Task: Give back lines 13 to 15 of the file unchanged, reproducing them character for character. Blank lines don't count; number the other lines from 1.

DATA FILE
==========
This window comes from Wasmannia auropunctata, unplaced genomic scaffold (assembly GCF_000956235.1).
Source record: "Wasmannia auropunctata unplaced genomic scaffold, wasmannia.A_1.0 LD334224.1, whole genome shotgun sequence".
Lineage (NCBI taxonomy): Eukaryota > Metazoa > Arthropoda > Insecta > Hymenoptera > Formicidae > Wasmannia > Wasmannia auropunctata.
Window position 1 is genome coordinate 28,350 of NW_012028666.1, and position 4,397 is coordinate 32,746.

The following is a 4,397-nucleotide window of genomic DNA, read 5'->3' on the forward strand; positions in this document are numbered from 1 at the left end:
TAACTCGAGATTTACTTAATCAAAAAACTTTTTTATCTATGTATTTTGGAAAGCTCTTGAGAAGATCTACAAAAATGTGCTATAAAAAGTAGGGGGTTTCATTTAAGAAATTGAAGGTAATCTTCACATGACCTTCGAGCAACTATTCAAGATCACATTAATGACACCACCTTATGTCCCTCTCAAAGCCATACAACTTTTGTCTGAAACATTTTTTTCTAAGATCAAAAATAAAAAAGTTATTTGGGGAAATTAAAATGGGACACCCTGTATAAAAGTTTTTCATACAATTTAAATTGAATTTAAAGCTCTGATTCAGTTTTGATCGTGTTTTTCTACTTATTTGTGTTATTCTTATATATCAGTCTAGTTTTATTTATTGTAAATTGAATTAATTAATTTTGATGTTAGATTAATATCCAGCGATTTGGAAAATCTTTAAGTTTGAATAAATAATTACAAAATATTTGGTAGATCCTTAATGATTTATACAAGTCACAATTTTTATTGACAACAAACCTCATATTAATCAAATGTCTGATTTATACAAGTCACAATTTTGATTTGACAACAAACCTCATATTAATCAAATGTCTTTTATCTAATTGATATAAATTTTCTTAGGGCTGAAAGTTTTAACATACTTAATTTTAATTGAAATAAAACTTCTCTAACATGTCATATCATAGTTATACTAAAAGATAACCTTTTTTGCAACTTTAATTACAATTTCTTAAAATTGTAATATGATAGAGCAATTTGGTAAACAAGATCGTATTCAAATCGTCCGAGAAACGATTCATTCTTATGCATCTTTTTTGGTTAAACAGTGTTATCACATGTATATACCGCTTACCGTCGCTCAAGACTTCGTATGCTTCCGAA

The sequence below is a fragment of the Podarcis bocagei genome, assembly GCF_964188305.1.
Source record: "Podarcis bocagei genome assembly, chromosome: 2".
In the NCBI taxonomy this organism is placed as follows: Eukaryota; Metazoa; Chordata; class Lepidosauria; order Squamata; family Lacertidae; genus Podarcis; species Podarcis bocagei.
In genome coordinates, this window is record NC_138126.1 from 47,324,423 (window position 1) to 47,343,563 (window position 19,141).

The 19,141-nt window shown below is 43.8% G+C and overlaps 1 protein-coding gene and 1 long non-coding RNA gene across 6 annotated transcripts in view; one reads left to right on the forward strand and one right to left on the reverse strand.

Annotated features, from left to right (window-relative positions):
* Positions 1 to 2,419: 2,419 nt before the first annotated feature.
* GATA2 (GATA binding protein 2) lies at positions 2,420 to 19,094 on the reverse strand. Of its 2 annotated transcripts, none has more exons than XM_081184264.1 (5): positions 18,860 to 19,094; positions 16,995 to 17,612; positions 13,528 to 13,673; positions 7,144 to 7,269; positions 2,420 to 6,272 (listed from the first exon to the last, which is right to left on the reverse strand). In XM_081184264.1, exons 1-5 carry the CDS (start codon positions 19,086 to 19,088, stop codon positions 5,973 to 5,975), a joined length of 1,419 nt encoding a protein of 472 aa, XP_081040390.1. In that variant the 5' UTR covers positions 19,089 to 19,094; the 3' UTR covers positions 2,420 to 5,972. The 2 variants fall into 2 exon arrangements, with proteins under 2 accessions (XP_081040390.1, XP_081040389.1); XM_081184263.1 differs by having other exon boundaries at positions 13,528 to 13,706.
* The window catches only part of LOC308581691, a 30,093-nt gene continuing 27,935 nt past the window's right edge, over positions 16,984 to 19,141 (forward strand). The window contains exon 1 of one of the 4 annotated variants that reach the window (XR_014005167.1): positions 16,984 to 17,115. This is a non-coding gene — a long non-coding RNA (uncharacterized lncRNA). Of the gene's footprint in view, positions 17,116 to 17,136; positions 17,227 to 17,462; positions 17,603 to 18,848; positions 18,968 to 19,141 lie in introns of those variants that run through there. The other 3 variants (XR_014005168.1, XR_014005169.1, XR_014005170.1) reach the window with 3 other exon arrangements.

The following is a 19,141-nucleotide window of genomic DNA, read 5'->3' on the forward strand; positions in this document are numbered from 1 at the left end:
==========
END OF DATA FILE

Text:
* Positions 1 to 2,419: 2,419 nt before the first annotated feature.
* GATA2 (GATA binding protein 2) lies at positions 2,420 to 19,094 on the reverse strand. Of its 2 annotated transcripts, none has more exons than XM_081184264.1 (5): positions 18,860 to 19,094; positions 16,995 to 17,612; positions 13,528 to 13,673; positions 7,144 to 7,269; positions 2,420 to 6,272 (listed from the first exon to the last, which is right to left on the reverse strand). In XM_081184264.1, exons 1-5 carry the CDS (start codon positions 19,086 to 19,088, stop codon positions 5,973 to 5,975), a joined length of 1,419 nt encoding a protein of 472 aa, XP_081040390.1. In that variant the 5' UTR covers positions 19,089 to 19,094; the 3' UTR covers positions 2,420 to 5,972. The 2 variants fall into 2 exon arrangements, with proteins under 2 accessions (XP_081040390.1, XP_081040389.1); XM_081184263.1 differs by having other exon boundaries at positions 13,528 to 13,706.
* The window catches only part of LOC308581691, a 30,093-nt gene continuing 27,935 nt past the window's right edge, over positions 16,984 to 19,141 (forward strand). The window contains exon 1 of one of the 4 annotated variants that reach the window (XR_014005167.1): positions 16,984 to 17,115. This is a non-coding gene — a long non-coding RNA (uncharacterized lncRNA). Of the gene's footprint in view, positions 17,116 to 17,136; positions 17,227 to 17,462; positions 17,603 to 18,848; positions 18,968 to 19,141 lie in introns of those variants that run through there. The other 3 variants (XR_014005168.1, XR_014005169.1, XR_014005170.1) reach the window with 3 other exon arrangements.